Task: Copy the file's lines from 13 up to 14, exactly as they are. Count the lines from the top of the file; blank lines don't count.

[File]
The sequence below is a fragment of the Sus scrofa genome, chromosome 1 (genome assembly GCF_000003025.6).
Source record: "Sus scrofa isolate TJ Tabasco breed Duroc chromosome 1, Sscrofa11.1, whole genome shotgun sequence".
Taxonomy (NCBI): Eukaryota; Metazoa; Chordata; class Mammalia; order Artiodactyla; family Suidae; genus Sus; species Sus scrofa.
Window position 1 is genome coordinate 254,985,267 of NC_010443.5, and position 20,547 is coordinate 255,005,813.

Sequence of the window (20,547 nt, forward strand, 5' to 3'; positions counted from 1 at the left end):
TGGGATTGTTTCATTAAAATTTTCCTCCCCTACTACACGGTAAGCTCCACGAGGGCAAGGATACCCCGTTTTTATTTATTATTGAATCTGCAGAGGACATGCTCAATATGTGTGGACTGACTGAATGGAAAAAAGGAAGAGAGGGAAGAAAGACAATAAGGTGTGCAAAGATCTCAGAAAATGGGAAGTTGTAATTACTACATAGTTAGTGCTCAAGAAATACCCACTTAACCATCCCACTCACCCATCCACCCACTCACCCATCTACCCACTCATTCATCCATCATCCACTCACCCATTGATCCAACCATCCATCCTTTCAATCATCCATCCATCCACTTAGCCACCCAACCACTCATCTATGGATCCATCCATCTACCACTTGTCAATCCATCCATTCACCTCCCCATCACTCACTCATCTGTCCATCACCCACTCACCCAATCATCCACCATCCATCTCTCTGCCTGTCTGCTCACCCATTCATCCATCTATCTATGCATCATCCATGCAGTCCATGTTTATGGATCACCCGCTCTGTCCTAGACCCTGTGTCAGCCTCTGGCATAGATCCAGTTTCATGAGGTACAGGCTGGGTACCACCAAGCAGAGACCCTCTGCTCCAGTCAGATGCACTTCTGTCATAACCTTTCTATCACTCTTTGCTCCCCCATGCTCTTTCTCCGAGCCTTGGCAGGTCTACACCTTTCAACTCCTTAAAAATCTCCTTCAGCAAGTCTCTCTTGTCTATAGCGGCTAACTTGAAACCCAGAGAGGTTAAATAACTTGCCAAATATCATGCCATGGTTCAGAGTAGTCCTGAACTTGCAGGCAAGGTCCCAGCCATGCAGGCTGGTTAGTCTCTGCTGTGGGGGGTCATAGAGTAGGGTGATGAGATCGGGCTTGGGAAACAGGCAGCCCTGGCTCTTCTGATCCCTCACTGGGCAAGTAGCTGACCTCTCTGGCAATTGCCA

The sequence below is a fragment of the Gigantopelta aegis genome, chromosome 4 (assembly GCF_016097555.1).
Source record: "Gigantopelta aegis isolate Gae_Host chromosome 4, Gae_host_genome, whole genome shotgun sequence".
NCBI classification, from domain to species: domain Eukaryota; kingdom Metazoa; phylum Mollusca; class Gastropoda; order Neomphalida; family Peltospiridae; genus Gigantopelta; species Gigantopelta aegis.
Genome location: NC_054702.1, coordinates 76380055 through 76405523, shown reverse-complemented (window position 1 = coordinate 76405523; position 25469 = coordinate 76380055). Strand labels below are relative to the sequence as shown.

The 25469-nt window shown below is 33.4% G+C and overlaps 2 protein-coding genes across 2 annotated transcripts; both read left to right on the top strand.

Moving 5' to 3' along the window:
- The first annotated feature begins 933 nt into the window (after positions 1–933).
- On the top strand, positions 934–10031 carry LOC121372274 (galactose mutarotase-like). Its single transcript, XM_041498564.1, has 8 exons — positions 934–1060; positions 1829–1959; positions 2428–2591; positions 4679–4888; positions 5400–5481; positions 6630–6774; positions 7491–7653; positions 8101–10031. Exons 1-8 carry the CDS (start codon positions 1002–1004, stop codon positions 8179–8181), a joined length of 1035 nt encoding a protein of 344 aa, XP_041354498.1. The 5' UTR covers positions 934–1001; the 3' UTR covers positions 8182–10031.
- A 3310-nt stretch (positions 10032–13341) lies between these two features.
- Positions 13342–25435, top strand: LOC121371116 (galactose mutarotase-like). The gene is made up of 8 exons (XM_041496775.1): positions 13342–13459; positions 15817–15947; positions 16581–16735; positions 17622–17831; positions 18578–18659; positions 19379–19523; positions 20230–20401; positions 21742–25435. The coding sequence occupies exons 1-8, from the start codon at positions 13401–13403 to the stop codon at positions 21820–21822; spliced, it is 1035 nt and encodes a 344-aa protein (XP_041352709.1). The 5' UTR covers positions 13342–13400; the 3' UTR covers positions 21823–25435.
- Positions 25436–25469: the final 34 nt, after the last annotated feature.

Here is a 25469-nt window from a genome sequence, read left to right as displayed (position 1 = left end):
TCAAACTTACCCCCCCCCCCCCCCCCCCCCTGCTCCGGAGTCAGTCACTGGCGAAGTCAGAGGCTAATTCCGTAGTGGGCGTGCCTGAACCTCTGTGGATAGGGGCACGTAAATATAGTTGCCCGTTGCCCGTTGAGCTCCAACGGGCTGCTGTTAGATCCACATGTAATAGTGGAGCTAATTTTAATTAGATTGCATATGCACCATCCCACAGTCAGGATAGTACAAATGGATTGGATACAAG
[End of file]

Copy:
- The first annotated feature begins 933 nt into the window (after positions 1–933).
- On the top strand, positions 934–10031 carry LOC121372274 (galactose mutarotase-like). Its single transcript, XM_041498564.1, has 8 exons — positions 934–1060; positions 1829–1959; positions 2428–2591; positions 4679–4888; positions 5400–5481; positions 6630–6774; positions 7491–7653; positions 8101–10031. Exons 1-8 carry the CDS (start codon positions 1002–1004, stop codon positions 8179–8181), a joined length of 1035 nt encoding a protein of 344 aa, XP_041354498.1. The 5' UTR covers positions 934–1001; the 3' UTR covers positions 8182–10031.